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I apologize to Paul, goldendog, ghostnight, and maxx_dragon for my ignorance
Nice. I would have blamed them for my ignorance then called them names like "poopy head."
I said to goldendog that he was smoking crack, then I thought about how dumb crack was and felt bad.
So...you said "poppy-head" when you meant to say "poopy-head?"
I was going to work in "puppy-head" but figured that would be overdoing it.
I meant crack-head, which was an error.
I think poppy plants are beautiful! All plants, we, as free beings, have a right to grow and use however we wish
Goldendog is soooo cute, especially with his little shoe-bies, that I crossed the line. Poor little bow wow
How come plants aren't "free beings"? I like trees better than most mammals.
You sound like you pulled that quote out of the Bible, "...have a right to grow and use however we wish."
In your world, we've still got dominion over the plants but not the animals, eh?
If you find an affinty with plants, I for one, won't be surprised
No no, it's all wrong. You guys are talking about "Descriptive Notation". He wants to know about the OLD NOTATION.
Goes something like this ... "The squire, a gentleman of fine breeding and good family, does sally fourth onto the field boldly with advancement of his own Kings footman to his fourth rank." " Sir Smythe, marshall of the ebony forces and also of equal quality in family and affilitations does himself admonish his own Kings man to advance the utmost in reply ..."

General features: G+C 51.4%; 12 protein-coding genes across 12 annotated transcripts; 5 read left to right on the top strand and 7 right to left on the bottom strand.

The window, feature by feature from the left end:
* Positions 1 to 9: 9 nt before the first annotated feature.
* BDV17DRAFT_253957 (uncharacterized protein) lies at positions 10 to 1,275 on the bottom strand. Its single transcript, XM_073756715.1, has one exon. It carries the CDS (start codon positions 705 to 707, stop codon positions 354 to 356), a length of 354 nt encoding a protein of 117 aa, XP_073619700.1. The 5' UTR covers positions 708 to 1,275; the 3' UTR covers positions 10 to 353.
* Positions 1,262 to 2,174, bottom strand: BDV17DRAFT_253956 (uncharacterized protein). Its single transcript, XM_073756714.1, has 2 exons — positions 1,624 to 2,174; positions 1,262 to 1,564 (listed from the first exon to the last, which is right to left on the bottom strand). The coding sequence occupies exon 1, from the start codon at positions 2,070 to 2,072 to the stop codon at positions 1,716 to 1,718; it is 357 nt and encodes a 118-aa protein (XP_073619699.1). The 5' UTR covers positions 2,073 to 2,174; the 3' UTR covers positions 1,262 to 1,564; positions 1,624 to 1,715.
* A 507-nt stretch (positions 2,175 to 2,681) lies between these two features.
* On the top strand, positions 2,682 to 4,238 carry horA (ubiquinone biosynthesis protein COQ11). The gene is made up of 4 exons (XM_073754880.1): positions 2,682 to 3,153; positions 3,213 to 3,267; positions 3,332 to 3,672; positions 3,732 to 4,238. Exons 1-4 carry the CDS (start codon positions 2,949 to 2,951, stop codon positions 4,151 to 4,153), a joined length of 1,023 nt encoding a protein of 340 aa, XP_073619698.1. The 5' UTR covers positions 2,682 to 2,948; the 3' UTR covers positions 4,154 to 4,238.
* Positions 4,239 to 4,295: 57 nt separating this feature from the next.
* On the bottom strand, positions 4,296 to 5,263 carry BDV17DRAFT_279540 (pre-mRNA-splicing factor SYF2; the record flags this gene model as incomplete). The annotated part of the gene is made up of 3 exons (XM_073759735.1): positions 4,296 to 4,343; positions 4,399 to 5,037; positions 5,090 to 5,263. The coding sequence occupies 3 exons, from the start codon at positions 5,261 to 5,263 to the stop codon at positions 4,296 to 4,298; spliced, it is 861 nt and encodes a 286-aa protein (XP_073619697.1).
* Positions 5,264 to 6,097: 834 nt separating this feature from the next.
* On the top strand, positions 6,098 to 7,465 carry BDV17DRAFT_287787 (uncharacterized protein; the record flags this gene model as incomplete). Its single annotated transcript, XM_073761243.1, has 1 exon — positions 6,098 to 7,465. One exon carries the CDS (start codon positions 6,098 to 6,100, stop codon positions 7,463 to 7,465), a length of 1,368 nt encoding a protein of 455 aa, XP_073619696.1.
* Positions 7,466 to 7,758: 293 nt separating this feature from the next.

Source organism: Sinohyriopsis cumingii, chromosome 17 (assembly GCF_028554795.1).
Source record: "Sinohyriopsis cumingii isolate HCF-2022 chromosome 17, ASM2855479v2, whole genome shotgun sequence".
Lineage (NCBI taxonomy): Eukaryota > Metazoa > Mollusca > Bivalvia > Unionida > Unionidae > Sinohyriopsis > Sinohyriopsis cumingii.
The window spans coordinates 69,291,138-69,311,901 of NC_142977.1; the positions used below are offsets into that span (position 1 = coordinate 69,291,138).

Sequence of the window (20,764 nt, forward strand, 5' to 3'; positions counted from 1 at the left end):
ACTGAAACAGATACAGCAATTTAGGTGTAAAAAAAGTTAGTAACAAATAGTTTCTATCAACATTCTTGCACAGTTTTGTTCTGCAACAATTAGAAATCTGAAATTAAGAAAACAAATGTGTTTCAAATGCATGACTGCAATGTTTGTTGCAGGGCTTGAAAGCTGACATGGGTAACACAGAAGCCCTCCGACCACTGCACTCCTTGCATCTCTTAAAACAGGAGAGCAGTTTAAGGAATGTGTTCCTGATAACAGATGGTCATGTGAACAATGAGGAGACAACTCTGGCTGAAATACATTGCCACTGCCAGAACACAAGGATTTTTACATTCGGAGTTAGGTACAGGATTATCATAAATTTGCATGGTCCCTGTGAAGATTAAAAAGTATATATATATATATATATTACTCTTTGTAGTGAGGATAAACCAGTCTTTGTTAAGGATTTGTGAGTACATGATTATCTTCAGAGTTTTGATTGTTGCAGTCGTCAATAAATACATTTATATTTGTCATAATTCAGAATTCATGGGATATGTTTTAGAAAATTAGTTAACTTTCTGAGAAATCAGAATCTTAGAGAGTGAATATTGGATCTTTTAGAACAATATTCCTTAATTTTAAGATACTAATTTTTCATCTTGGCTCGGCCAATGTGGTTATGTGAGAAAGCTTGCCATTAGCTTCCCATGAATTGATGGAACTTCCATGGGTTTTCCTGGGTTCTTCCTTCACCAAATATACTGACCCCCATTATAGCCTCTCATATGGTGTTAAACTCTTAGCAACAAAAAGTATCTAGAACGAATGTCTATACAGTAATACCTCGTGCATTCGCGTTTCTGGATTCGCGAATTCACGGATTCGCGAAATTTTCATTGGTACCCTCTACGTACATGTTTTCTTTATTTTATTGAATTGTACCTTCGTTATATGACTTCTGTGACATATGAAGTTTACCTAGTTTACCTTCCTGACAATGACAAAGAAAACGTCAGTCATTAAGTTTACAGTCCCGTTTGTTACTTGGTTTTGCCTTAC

(You probably think I'm joking ... )
I think you may not be, rather worryingly.
Even in this day of rampant algebraicism, one may still hear talk of the "seventh rank" (upon reaching which the rook may pig out and do untold mischief) - which only really makes sense in relation to descriptive notation.
Circa 1900 QKtP to QKt4
Someday when all the worthy books are available in algebraic Descriptive will be truly dead. Not much loss, as I see it.
Hollywood and TV shows will still use descriptive notation. Sometimes seemlessly weaving back and forth between descriptive and algebraic, as I've occasionally seen done. Descriptive notation will always be popular with screenwriters because it more clearly underscores the fact that chess is being played - if one character just said "e4" to another, hardly anyone in the audience would be aware that a chess game had been begun. "Pawn to King four" leaves no question.
Maybe with audio books. Movies and TV are pretty visual, a chess set is usually suficient.